Messing with the Mess We Are In
Notes from the Transregional Academy on ‘Redistribution and the Law in an Antagonistic World’ from 21-30 August 2017 in Berlin
German legal scholarship has a reputation for being quite orthodox. Amid doctrinal sophistication and positivist assumptions, however, lie hidden treasure islands of heterodoxy. One such island was the Transregional Academy on ‘Redistribution and the Law in an Antagonistic World’, organized by the Forum Transregionale Studien and a steering committee of legal academics based in the US, UK and Germany. The Academy explored different ways in which law shapes and regulates our globalized world. If we all agree that despite growing prosperity around the globe, there is a significant number of people from Bangalore to Berlin, and from Bogotá to Beijing, that feels disenfranchised, marginalized, and numb: What has the law to do with growing inequalities in the face of enormous capital accumulation? What’s the strategic leverage of having a privilege instead of a right? Is there power in ignorance? One thing can be said for sure: it’s become quite messy in the (legal and political) world out there.
The earthquake of disruption hasn’t stopped yet
Linguistically, however, the word ‘mess’ has not always had the meaning of a cluttered, unorganized state, but harks back to the Latin word ‘mittere’, which translates to sending something off or letting something go. We can easily ask ourselves what has been let go in our current international political and legal environment. The tidiness of national boarders infiltrated by transnational trade law? The hegemony of the United States within the institutional framework of international development finance? The normative empire of international law? 22 PhD students and academics from sixteen different countries and scholarly backgrounds ranging from law to anthropology, sociology, economics and political science embarked on a journey of critical interdisciplinary discourse, trying to shed some light on distributional questions and the role of law in times when the global order (once again) might be shifting. So far, however, the earthquake of disruption hasn’t stopped yet, which gives scholars the responsibility of playing a crucial role in analyzing, organizing and shaping the messiness that challenges our societies and nation states.
Who gets fed and who gets starved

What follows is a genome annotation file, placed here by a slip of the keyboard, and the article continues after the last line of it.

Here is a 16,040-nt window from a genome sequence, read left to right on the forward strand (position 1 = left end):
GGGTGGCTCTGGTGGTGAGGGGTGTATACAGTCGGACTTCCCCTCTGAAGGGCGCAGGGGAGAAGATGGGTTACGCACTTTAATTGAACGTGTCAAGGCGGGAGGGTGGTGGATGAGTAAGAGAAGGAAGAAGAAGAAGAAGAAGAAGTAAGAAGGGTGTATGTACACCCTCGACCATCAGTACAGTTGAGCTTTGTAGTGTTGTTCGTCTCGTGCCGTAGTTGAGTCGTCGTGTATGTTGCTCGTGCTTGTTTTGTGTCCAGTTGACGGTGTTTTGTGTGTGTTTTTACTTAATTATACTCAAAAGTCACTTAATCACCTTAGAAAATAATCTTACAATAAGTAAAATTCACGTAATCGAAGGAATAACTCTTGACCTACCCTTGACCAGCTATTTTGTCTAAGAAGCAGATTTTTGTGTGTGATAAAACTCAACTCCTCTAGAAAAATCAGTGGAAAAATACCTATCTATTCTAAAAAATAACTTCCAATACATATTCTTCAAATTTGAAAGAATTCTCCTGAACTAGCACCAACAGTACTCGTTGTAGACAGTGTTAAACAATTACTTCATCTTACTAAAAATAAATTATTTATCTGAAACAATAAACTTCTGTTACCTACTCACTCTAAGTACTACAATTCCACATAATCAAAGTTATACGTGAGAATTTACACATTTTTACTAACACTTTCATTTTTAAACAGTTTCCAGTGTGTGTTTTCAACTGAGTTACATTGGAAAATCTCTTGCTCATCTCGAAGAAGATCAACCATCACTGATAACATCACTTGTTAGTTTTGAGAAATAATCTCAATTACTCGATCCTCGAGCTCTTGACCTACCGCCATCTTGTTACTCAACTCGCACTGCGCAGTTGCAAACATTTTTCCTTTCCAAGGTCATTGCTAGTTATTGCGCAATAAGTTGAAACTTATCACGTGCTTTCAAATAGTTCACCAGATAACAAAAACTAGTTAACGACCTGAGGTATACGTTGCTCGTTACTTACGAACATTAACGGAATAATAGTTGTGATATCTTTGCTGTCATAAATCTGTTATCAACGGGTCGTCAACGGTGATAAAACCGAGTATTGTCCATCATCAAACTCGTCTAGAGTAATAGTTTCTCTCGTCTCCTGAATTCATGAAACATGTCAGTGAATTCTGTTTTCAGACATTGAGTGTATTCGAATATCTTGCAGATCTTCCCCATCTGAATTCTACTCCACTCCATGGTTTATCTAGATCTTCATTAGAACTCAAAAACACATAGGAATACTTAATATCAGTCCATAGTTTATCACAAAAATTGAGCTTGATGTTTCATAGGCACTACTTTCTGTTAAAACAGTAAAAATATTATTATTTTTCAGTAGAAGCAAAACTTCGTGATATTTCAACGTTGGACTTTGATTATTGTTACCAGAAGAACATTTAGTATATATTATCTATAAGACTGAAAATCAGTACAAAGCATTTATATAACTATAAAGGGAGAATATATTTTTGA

Looking back, we can witness a shift away from what Saskia Sassen has framed as a ‘logic of inclusion’ after Word War II. This logic tried to bring the poor and marginalized into the political and economic mainstream. Through transnational economic integration, legal harmonization and formalization, and the tendency towards a more and more unipolar world order after the Cold War, the political narrative has strongly circulated around conceptions of human individualism and corporate economic growth, which has become a parameter for successful state policy making. Measures like austerity, deregulation, and scientification have pushed people toward the systemic edge of expulsion and left states as rule-takers instead of rule-makers. At the same time, strong assumptions about the Western concept of human rights, environmental protection and state organization are woven into our current thinking. Scholars and practitioners struggle to embrace alternative, possibly more effective ideas and fail to listen to the voices that usually don’t have a seat at the table where power is served. Interestingly, the word ‘mess’ in the 1300s also referred to a serving of liquid or pulpy food. Once again, we can ask ourselves who gets to eat ‘the mess’ of our times and bear the consequences? Who gets fed and who gets starved, and who gets to order the meal that is served to everyone else without consultation? To break it down: How can we change the menu, the food and the restaurant in order to diversify our options and increase the bargaining power of the disenfranchised?